BOOKCASE : The Logic of Life



• Tim Harford • Little, Brown • RRP $39.95

The apparent illogic of paying Disney Corporation CEO Michael Eisner US$800 million over 13 years is logical after all – at least Tim Harford, columnist for the Financial Times, economist author and champion of rational-choice theory thinks so.
To make his point about why bosses are logically overpaid and host of other seemingly bizarre but apparently logical human choices are made, he has written The Logic of Life – the rational economics of an irrational world.
Humans are, he suggests, rational creatures who respond to incentives and rewards. The choice, such as decision to smoke and risk cancer or, as shareholder, sit by and let your cash be spent on lavish executive pay that is only shakily connected with performance, might seem silly, but Harford argues, compellingly and entertainingly, that logic is at work.
This book is not pure economic or even strictly management reading. Harford rationalises the logic behind nearly everything in vogue, from the increasing incidence of oral sex to the flaccid performance of over-paid execs. It is, however, only view of life that particularly acute economist could turn into clever literature.
Harford trips from topic to topic. Halfway through he lights on the rationale behind megabuck salaries for frequently non-performing executives. It is all about what he calls workplace tournaments, in which tournament-style incentives make it perfectly rational for workers to stab each other in the back. They are simply responding rationally to incentives offered.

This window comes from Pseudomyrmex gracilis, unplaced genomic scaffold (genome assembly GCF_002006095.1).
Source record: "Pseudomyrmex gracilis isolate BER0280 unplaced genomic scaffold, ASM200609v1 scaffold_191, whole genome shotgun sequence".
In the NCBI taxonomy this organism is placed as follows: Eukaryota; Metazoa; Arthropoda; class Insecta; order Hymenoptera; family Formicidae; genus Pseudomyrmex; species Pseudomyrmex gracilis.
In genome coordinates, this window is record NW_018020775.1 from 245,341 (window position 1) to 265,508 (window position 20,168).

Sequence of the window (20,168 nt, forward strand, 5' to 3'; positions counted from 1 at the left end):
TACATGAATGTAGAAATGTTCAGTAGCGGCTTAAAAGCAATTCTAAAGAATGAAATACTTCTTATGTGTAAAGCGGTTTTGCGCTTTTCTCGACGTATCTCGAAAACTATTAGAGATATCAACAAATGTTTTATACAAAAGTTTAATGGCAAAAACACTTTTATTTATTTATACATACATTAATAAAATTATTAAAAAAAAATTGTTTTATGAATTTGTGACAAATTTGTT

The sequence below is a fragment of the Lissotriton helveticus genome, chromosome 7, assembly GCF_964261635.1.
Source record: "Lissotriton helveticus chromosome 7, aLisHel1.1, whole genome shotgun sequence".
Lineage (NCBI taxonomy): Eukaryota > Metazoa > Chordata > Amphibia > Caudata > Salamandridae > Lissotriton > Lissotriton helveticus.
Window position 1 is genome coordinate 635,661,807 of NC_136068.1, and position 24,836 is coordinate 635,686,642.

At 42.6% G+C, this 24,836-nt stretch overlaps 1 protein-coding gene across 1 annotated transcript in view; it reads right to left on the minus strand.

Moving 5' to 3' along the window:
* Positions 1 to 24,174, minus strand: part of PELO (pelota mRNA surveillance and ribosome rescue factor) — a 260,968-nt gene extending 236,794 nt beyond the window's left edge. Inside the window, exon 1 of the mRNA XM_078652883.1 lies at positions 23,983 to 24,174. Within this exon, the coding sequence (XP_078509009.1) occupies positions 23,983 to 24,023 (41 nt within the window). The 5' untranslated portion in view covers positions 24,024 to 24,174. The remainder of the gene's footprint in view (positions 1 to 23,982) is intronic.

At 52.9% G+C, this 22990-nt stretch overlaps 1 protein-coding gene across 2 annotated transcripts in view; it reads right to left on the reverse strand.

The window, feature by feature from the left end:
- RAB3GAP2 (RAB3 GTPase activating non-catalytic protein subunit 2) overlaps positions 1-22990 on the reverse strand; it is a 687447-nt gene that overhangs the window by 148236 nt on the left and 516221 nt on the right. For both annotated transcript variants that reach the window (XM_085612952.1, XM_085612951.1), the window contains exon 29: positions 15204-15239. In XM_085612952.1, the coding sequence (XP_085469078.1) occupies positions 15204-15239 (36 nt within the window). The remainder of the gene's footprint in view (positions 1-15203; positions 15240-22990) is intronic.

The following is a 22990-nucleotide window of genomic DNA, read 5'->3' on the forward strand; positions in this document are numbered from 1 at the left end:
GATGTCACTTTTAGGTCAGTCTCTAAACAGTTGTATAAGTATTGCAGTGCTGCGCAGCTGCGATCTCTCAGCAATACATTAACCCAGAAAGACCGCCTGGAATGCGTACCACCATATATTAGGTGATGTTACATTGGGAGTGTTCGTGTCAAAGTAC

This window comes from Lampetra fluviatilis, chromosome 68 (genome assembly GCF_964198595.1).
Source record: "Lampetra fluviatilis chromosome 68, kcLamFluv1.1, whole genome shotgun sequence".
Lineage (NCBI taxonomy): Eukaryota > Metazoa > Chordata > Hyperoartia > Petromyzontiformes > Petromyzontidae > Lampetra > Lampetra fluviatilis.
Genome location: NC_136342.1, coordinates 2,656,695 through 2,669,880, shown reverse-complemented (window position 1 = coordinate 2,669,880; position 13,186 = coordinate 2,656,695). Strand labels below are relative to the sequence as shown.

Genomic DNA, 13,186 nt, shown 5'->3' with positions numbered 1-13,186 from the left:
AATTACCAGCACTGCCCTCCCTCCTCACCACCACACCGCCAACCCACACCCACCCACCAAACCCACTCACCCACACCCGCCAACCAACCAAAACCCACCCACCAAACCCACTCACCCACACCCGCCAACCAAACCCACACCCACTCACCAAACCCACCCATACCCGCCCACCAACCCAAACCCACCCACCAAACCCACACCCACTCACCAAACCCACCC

Tournament theory has stood the test of time. According to Harford it makes sense in perverse kind of way: “The more grotesque your boss’ pay, and the less he has to do to earn it, the bigger the motivation for you (the lower level manager) to work with the aim of being promoted to have what she has.”
Harford is well-honed writer, explaining economic principles and problems in plain language while also poking portion of fun at them. The scope and breadth of his arguments is compelling – from small-scale personal acts to explaining the logic behind elements of the industrial revolution and environmental politics.
The book offers refreshingly different way of looking at things – in the workplace and far beyond. For interest, enjoyment and intellectual stimulation it deserves four out of five. Also well written which makes it easy to tackle – despite the apparent complexity of the topic.

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